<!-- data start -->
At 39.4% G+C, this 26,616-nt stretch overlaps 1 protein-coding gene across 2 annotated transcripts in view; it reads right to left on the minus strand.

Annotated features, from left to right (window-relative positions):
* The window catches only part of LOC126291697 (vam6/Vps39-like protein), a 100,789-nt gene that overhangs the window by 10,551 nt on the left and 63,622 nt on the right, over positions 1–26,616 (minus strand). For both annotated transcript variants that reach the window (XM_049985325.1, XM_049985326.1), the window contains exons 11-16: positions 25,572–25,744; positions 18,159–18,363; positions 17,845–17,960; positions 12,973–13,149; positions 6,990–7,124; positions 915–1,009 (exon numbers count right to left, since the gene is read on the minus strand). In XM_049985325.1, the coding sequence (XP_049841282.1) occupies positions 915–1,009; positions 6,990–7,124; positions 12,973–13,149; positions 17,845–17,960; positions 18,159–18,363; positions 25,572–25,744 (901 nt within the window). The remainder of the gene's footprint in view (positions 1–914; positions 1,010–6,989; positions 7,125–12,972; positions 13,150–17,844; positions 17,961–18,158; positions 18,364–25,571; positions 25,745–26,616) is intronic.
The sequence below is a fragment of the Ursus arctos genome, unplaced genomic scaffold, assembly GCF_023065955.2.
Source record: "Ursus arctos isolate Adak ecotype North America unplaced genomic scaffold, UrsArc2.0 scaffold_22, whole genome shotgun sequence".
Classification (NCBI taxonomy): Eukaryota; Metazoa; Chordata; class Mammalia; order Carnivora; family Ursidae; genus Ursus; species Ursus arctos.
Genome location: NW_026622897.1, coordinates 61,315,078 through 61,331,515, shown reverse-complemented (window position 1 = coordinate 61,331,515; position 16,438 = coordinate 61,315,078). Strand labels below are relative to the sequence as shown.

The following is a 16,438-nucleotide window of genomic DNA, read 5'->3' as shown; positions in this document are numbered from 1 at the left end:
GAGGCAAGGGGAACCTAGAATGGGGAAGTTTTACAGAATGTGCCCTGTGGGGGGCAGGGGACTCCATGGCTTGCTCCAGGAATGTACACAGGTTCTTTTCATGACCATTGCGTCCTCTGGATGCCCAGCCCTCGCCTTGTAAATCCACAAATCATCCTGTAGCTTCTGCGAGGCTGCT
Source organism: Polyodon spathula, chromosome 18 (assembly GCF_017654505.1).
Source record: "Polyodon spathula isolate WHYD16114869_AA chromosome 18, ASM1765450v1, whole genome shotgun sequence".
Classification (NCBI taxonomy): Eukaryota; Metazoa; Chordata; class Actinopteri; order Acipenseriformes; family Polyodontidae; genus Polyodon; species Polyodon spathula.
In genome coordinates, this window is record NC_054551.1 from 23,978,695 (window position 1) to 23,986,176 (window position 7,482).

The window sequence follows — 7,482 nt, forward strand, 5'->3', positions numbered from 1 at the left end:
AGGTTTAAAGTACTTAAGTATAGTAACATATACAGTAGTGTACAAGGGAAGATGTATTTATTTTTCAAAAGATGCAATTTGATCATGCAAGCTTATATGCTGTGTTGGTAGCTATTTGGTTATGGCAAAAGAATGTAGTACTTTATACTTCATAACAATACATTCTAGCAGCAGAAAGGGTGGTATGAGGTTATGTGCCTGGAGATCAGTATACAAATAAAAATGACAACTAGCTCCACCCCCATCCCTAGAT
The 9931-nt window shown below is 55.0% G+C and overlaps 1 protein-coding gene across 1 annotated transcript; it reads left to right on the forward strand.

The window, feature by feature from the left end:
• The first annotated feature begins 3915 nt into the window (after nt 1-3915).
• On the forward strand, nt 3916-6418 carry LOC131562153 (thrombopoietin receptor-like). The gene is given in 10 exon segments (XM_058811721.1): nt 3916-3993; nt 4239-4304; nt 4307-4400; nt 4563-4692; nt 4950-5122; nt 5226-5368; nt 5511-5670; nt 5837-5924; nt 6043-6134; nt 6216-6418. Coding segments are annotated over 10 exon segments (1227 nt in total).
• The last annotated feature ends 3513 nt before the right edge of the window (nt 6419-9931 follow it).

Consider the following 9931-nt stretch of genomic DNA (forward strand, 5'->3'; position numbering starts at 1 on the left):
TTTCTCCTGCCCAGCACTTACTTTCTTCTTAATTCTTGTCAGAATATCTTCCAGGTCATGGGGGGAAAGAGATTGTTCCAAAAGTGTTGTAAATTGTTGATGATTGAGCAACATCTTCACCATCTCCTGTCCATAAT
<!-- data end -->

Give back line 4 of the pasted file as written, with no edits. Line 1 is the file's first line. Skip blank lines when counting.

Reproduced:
The sequence below is a fragment of the Ursus arctos genome, unplaced genomic scaffold, assembly GCF_023065955.2.